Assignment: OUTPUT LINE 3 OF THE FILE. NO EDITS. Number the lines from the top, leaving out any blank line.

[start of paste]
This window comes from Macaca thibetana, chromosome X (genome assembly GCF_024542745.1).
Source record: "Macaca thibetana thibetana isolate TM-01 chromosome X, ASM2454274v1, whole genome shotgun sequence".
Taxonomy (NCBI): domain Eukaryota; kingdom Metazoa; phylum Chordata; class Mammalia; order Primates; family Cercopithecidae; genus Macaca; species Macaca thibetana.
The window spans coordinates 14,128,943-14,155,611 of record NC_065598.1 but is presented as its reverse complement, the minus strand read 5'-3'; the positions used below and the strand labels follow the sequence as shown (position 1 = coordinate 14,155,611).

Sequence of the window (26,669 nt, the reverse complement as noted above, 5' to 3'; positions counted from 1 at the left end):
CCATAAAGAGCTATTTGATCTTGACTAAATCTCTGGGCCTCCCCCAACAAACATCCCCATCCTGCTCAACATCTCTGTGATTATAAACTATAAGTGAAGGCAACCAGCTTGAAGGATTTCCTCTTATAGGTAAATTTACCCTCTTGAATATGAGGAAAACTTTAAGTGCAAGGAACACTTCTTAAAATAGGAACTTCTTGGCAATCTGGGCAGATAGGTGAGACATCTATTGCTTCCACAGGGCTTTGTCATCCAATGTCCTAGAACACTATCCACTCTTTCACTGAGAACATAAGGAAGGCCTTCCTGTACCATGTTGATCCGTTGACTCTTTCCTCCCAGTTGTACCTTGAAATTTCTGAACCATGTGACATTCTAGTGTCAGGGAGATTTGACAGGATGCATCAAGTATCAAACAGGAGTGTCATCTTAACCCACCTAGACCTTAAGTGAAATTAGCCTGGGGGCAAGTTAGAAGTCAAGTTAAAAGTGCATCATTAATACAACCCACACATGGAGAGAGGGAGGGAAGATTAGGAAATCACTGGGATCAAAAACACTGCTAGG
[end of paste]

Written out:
Taxonomy (NCBI): domain Eukaryota; kingdom Metazoa; phylum Chordata; class Mammalia; order Primates; family Cercopithecidae; genus Macaca; species Macaca thibetana.